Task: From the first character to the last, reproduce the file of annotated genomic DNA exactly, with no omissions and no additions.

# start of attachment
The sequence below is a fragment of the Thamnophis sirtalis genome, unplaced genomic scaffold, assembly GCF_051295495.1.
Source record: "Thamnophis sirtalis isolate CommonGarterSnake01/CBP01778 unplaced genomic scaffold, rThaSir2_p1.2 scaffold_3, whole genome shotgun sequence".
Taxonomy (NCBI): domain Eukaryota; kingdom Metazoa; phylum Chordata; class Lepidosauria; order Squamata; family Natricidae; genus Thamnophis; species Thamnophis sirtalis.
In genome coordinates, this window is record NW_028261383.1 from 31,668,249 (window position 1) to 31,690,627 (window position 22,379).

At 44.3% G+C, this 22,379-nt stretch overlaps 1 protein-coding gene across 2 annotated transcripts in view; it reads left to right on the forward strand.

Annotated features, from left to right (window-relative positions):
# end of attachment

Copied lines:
The sequence below is a fragment of the Thamnophis sirtalis genome, unplaced genomic scaffold, assembly GCF_051295495.1.
Source record: "Thamnophis sirtalis isolate CommonGarterSnake01/CBP01778 unplaced genomic scaffold, rThaSir2_p1.2 scaffold_3, whole genome shotgun sequence".
Taxonomy (NCBI): domain Eukaryota; kingdom Metazoa; phylum Chordata; class Lepidosauria; order Squamata; family Natricidae; genus Thamnophis; species Thamnophis sirtalis.
In genome coordinates, this window is record NW_028261383.1 from 31,668,249 (window position 1) to 31,690,627 (window position 22,379).

At 44.3% G+C, this 22,379-nt stretch overlaps 1 protein-coding gene across 2 annotated transcripts in view; it reads left to right on the forward strand.

Annotated features, from left to right (window-relative positions):